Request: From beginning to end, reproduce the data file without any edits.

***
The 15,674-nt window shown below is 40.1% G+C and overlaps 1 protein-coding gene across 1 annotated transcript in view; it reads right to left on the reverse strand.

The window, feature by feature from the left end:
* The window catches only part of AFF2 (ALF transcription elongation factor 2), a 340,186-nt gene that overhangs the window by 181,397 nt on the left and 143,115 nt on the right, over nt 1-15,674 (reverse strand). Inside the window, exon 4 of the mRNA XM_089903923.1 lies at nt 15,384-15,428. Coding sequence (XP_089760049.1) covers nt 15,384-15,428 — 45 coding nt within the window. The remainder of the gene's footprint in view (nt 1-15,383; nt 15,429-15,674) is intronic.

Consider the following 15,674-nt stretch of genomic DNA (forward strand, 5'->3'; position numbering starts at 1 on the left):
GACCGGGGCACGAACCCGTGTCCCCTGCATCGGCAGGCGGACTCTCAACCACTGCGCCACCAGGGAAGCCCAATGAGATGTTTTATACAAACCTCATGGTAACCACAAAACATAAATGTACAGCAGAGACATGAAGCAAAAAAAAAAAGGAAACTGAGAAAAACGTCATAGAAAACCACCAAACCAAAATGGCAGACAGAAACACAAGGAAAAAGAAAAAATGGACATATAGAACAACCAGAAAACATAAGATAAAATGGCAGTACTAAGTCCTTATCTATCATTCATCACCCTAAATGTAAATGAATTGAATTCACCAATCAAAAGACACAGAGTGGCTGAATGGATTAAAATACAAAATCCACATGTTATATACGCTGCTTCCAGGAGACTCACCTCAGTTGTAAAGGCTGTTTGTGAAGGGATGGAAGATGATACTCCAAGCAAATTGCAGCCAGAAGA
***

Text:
The 15,674-nt window shown below is 40.1% G+C and overlaps 1 protein-coding gene across 1 annotated transcript in view; it reads right to left on the reverse strand.

The window, feature by feature from the left end:
* The window catches only part of AFF2 (ALF transcription elongation factor 2), a 340,186-nt gene that overhangs the window by 181,397 nt on the left and 143,115 nt on the right, over nt 1-15,674 (reverse strand). Inside the window, exon 4 of the mRNA XM_089903923.1 lies at nt 15,384-15,428. Coding sequence (XP_089760049.1) covers nt 15,384-15,428 — 45 coding nt within the window. The remainder of the gene's footprint in view (nt 1-15,383; nt 15,429-15,674) is intronic.

Consider the following 15,674-nt stretch of genomic DNA (forward strand, 5'->3'; position numbering starts at 1 on the left):
GACCGGGGCACGAACCCGTGTCCCCTGCATCGGCAGGCGGACTCTCAACCACTGCGCCACCAGGGAAGCCCAATGAGATGTTTTATACAAACCTCATGGTAACCACAAAACATAAATGTACAGCAGAGACATGAAGCAAAAAAAAAAAGGAAACTGAGAAAAACGTCATAGAAAACCACCAAACCAAAATGGCAGACAGAAACACAAGGAAAAAGAAAAAATGGACATATAGAACAACCAGAAAACATAAGATAAAATGGCAGTACTAAGTCCTTATCTATCATTCATCACCCTAAATGTAAATGAATTGAATTCACCAATCAAAAGACACAGAGTGGCTGAATGGATTAAAATACAAAATCCACATGTTATATACGCTGCTTCCAGGAGACTCACCTCAGTTGTAAAGGCTGTTTGTGAAGGGATGGAAGATGATACTCCAAGCAAATTGCAGCCAGAAGA